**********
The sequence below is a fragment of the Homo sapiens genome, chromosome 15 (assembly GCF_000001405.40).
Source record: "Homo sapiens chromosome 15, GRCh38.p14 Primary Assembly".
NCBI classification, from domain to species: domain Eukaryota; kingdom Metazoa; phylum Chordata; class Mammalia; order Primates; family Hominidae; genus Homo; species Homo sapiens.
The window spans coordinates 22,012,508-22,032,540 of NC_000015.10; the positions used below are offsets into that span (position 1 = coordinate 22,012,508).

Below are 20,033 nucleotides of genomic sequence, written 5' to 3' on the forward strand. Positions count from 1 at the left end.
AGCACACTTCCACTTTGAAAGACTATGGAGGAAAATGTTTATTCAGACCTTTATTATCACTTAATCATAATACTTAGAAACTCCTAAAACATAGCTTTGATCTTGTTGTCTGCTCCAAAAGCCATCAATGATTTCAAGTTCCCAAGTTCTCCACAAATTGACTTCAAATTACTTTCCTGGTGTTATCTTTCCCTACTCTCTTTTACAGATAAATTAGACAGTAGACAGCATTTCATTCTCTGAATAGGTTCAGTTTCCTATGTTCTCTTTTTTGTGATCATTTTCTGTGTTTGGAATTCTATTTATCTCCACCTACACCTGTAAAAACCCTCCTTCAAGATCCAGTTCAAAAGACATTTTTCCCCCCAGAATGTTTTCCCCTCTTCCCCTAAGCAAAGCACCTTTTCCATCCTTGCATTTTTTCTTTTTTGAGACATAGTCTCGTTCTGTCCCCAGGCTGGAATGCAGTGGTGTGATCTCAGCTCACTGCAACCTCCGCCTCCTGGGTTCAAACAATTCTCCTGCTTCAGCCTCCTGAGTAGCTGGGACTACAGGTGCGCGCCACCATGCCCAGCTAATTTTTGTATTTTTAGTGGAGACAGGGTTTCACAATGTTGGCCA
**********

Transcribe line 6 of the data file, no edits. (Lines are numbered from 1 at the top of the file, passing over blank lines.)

AGCACACTTCCACTTTGAAAGACTATGGAGGAAAATGTTTATTCAGACCTTTATTATCACTTAATCATAATACTTAGAAACTCCTAAAACATAGCTTTGATCTTGTTGTCTGCTCCAAAAGCCATCAATGATTTCAAGTTCCCAAGTTCTCCACAAATTGACTTCAAATTACTTTCCTGGTGTTATCTTTCCCTACTCTCTTTTACAGATAAATTAGACAGTAGACAGCATTTCATTCTCTGAATAGGTTCAGTTTCCTATGTTCTCTTTTTTGTGATCATTTTCTGTGTTTGGAATTCTATTTATCTCCACCTACACCTGTAAAAACCCTCCTTCAAGATCCAGTTCAAAAGACATTTTTCCCCCCAGAATGTTTTCCCCTCTTCCCCTAAGCAAAGCACCTTTTCCATCCTTGCATTTTTTCTTTTTTGAGACATAGTCTCGTTCTGTCCCCAGGCTGGAATGCAGTGGTGTGATCTCAGCTCACTGCAACCTCCGCCTCCTGGGTTCAAACAATTCTCCTGCTTCAGCCTCCTGAGTAGCTGGGACTACAGGTGCGCGCCACCATGCCCAGCTAATTTTTGTATTTTTAGTGGAGACAGGGTTTCACAATGTTGGCCA